The Corbevax vaccine that the Texas Children’s Hospital and the Baylor College of Medicine have launched patent-free and at low cost, is a relief for poor countries affected by the covid-19 pandemic, according to Honduran microbiologist María Elena Bottazzi.
“10 years ago we received funds to start a program for emerging diseases, focusing on two coronaviruses, first SARS and then MERS, and that knowledge has allowed us to later develop prototypes for the covid vaccine from 2020 -19 , “Bottazzi said by phone from Houston, Texas.
INDIA AUTHORIZES ITS EMERGENCY USE
Bottazzi, co-director of the Texas Children’s Hospital and the Baylor School of Medicine, non-profit institutions, explained that the model of vaccines that they promote “does not patent because in that way its technology can be transferred not exclusively to just one group, but to many manufacturing organizations so they can not only learn but also produce and scale. “
In addition, “we do everything with publications that are open so that the scientific community can also see how we did our engineering, how it can be produced and that is what makes it a bit more generic. No secret of the process is kept and that can be replicated in various places around the world, “he stressed.
Closing 2021, both institutions announced that Corbevax, a covid-19 protein subunit, whose technology was created and designed at their Center for Vaccine Development, had received approval for emergency use in India, to be launched in that country and others neglected to follow.
“We are calling it the world’s vaccine,” Bottazzi said, referring to Corbevax and its low cost, one to two dollars, compared to the high cost of other well-known pharmaceutical companies.
He added that the first alliance they have made for Corbevax to be produced on a large scale is with the company Biological E, from India, with the capacity to put 100 million doses a month on the market, although between January and February they expect to have 300 million, and they could soon qualify to export.
“At the same time we are working with other manufacturing organizations in Indonesia, Bangladesh – which could also produce 100 million doses per month each country – and others that want to establish capacity in Africa,” emphasized Bottazzi, a graduate in Microbiology and Clinical Chemistry from the National Autonomous University of Honduras (UNAH).
PROJECT FOR CENTRAL AMERICA
Bottazzi advocates that his Corbevax vaccine project, which he co-directs with Peter Hotez and a team of scientists, reaches the largest number of poor countries, mainly Latin America, the region of the world with the highest incidence of covid-19.
The scientist, of Honduran, Italian and American nationalities, also promotes other projects to create a research and development capacity in Central America and the Caribbean and hopes to achieve something concrete soon from Panama.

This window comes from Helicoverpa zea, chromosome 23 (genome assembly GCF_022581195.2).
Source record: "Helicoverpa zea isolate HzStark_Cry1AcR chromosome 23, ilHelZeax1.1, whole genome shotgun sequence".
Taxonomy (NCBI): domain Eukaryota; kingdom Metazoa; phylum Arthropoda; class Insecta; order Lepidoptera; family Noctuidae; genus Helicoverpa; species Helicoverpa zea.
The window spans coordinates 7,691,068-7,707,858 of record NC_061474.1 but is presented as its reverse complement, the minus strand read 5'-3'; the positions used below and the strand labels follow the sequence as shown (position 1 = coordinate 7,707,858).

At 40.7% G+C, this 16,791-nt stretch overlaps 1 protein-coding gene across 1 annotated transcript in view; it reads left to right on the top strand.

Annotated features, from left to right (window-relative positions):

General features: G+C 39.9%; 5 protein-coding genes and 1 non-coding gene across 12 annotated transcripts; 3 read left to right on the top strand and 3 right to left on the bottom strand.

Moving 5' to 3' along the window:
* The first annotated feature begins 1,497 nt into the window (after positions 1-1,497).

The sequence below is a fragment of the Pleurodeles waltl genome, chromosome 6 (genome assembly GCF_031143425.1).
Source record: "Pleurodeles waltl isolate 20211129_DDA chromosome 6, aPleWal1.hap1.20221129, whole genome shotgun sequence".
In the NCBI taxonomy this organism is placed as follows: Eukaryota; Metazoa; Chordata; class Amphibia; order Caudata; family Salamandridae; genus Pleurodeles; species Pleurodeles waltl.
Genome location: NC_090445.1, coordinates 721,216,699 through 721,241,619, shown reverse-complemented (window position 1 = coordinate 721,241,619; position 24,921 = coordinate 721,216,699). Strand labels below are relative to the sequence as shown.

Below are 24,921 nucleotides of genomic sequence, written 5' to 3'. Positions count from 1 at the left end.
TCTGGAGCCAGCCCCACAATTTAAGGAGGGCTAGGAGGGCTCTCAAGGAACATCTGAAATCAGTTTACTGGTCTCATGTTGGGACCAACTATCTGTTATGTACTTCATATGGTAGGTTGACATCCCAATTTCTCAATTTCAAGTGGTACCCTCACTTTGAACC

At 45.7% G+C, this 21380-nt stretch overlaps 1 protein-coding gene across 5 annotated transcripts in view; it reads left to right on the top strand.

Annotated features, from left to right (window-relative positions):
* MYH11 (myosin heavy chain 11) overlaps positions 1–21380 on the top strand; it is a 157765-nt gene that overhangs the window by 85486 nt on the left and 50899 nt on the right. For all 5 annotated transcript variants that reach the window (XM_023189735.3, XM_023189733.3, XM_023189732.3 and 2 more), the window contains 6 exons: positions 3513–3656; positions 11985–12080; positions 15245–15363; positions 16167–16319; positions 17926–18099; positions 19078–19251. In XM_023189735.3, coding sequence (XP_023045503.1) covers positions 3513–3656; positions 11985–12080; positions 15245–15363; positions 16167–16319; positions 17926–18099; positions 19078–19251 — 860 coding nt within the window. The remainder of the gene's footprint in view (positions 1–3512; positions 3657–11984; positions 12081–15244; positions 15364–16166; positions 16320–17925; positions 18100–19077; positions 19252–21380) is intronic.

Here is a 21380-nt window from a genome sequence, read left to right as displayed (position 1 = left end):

The project in Central America and the Caribbean, according to Bottazzi, may be possible with financing from the Central American Bank for Economic Integration (CABEI) and the Inter-American Development Bank (IDB), among other organizations.
With regard to Honduras, he advocates for there to be greater awareness to encourage research and development in the UNAH, in addition to encouraging new generations and that the Government that will take office on the 27th, with Xiomara Castro as president, “recognize that you have to invest in science and public health. “
Since the covid-19 pandemic began to spread in Honduras, in March 2020, the country with 9.5 million inhabitants has registered at least 10,444 deaths and 381,254 infections, according to the state National Risk Management System (Singer ).
PHARMACEUTICALS SHOULD BE MORE ALTRUISTIC
Bottazzi, who began to enter the field of research in Honduras, also pointed out that in the United States he has been working on the development of vaccines for more than 20 years, and that he began “with a very specific focus” on developing drugs. for neglected tropical diseases, many known in Honduras that have to do with intestinal worms, Chagas disease, and leishmaniasis.
“Many of these vaccines are advancing slowly because its development is slow, but it is even more so for such diseases (covid-19) because they would be for people obviously poor and would have to be very inexpensive and accessible”, emphasized.
The professional indicated that the multinationals of the pharmaceutical industry have certain objectives and incentives, and received a huge amount of subsidies, both from governments and from countries in particular for the production of vaccines against covid-19, so she considers that “they would have to be a little more altruistic, offering a little benefit to the world, especially when we are still in an emergency situation.